El Niño takes ter­ri­ble toll on world’s coral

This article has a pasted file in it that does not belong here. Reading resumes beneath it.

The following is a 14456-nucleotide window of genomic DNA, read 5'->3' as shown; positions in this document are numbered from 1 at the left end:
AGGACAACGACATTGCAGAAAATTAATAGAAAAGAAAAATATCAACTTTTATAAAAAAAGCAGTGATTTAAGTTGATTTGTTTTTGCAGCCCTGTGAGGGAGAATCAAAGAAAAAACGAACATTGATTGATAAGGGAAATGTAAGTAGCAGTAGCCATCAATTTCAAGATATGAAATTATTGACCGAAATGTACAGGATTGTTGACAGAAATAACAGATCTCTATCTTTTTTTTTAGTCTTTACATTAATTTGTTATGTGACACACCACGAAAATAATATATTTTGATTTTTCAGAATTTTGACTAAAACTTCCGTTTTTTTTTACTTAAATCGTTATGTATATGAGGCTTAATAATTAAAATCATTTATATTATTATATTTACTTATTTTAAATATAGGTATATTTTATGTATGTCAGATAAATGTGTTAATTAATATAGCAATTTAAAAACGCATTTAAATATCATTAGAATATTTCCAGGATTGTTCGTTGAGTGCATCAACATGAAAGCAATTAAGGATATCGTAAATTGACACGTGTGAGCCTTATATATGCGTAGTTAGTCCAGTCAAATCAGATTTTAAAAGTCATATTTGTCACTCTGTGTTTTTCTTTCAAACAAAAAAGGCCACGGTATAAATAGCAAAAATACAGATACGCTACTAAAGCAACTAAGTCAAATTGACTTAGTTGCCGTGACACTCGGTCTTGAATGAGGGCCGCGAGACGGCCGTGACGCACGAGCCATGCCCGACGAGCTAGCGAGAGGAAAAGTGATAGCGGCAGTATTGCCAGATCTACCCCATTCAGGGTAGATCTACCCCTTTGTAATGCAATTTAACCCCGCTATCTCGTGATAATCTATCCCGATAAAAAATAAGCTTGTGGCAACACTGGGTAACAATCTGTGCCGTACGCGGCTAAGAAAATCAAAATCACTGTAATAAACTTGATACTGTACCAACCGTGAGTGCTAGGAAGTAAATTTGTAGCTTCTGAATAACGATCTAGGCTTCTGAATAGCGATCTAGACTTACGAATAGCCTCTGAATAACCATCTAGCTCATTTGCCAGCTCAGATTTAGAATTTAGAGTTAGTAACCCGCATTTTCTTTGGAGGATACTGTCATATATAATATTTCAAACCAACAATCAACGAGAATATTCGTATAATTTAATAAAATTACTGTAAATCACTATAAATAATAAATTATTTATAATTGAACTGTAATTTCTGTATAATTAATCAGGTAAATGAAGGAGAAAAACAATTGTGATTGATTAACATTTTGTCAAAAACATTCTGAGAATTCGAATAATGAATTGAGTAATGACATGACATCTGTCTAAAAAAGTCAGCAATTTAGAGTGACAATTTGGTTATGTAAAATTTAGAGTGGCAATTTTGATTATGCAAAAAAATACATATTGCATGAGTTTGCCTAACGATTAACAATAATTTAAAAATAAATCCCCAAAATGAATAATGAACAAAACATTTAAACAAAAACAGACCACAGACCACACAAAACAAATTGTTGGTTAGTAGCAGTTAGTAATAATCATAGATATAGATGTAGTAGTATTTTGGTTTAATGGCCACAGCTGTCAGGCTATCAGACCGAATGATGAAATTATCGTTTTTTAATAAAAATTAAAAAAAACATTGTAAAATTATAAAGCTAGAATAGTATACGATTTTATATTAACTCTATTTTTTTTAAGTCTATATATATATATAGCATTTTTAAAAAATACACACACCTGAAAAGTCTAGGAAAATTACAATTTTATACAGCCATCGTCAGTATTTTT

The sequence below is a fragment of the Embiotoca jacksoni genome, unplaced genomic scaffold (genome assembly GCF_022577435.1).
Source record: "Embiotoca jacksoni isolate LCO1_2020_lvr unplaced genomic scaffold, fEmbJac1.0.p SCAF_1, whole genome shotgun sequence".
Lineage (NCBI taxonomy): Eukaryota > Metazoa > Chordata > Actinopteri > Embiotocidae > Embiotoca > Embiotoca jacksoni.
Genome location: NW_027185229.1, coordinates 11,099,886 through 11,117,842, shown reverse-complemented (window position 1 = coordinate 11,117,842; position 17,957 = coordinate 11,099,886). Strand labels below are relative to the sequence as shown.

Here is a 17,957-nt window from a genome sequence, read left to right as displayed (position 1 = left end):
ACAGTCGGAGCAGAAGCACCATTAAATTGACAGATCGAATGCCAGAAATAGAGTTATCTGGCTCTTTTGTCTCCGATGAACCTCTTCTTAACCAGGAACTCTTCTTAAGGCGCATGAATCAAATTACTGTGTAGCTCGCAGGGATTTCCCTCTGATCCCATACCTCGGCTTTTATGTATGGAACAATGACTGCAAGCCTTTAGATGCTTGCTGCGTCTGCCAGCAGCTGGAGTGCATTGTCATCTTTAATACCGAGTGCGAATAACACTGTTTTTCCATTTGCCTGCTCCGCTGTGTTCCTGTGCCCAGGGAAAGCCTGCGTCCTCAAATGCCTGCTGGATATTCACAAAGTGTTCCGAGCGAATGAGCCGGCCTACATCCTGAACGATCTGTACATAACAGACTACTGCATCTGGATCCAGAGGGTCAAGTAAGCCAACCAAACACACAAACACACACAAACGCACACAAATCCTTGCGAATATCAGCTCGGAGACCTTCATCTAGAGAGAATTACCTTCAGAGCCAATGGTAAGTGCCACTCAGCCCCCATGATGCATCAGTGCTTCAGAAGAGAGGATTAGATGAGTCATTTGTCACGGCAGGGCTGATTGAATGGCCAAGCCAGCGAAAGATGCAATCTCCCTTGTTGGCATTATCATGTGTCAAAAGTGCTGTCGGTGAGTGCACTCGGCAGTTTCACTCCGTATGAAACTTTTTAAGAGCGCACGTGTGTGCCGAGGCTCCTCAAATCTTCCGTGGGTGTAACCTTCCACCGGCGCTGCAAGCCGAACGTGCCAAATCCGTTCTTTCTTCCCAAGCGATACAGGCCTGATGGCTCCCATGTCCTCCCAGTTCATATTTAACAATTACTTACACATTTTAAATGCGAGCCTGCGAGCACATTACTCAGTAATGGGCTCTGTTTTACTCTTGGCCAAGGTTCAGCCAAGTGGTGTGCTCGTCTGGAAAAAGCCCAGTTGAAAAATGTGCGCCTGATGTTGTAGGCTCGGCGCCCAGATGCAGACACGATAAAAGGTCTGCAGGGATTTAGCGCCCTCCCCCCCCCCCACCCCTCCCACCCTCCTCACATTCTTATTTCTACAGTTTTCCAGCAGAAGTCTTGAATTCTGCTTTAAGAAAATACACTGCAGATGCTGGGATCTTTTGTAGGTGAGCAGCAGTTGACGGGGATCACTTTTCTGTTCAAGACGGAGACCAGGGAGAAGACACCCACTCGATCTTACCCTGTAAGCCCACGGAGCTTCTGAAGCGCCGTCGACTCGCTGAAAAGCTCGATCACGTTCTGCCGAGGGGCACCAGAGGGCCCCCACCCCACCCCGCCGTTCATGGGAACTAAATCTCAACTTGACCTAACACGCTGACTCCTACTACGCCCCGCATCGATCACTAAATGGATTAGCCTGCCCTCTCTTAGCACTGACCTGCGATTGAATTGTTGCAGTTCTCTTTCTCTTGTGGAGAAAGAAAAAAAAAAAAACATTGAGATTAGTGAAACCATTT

THEELNIÑO weather pat­tern that washed warm wa­ters through the Pa­cific Ocean from 2014 through 2016 has wrought a ter­ri­ble toll on coral reefs. It has been one of the strong­est edi­tions of what’s for­mally known as the El Niño South­ern Os­cil­la­tion. The Great Bar­rier Reef has been par­tic­u­larly hard-hit. Sci­en­tists con­firmed in March that the largest bleaching has taken place along the GBR. In in­land South­east Asia, the re­sult­ing warm weather has dried up rivers such as the Mekong, and brought drought that may have caused as much as US$10 bil­lion in dam­age. On the GBR, in a sur vey of 520 in­di­vid­ual reefs that make up the north­ern sec­tion of the reef, the Na­tional Coral Bleaching Task Force from Aus­tralia dis­cov­ered only four reefs that showed no signs at all of bleaching. The ex­tent of the coral death spanned around 620 miles of reef that pre­vi­ously had been in ex­cel­lent con­di­tion. Fol­low-up dives by sci­en­tists found that around half of the coral they ob­served had died. And it’s get­ting worse. “There is a good chance a large por­tion of the dam­aged coral will die,” said Terry Hughes, the di­rec­tor of the Cen­ter of Ex­cel­lence for Coral Reef stud­ies at James Cook Uni­ver­sity in Queens­land, ac­cord­ing to The New York Times. The warm wa­ter formed a belt across the globe, fol­low­ing the equa­tor. Some parts of the world such as the North Pa­cific have been spared, but there is very lit­tle coral there. The ef­fects of the warm wa­ter have been wit­nessed from Réu­nion and the east coast of Africa through South­east Asia, pass­ing through Indonesia, Malaysia and the Philip­pines, and on­wards across the Pa­cific to Cen­tral Amer­ica. We are now switch­ing to El Niño’s cold-shoul­dered sis­ter, La Niña. That brings wa­ters that are 3 to 5 de­grees Cel­sius colder than nor­mal. While that will be a respite for the reefs, we are jump­ing from the fire into the ice. La Niña typ­i­cally brings heavy rain in na­tions such as South­east Asia and causes ty­phoons that, for in­stance, bar­rel into coastal parts of China.

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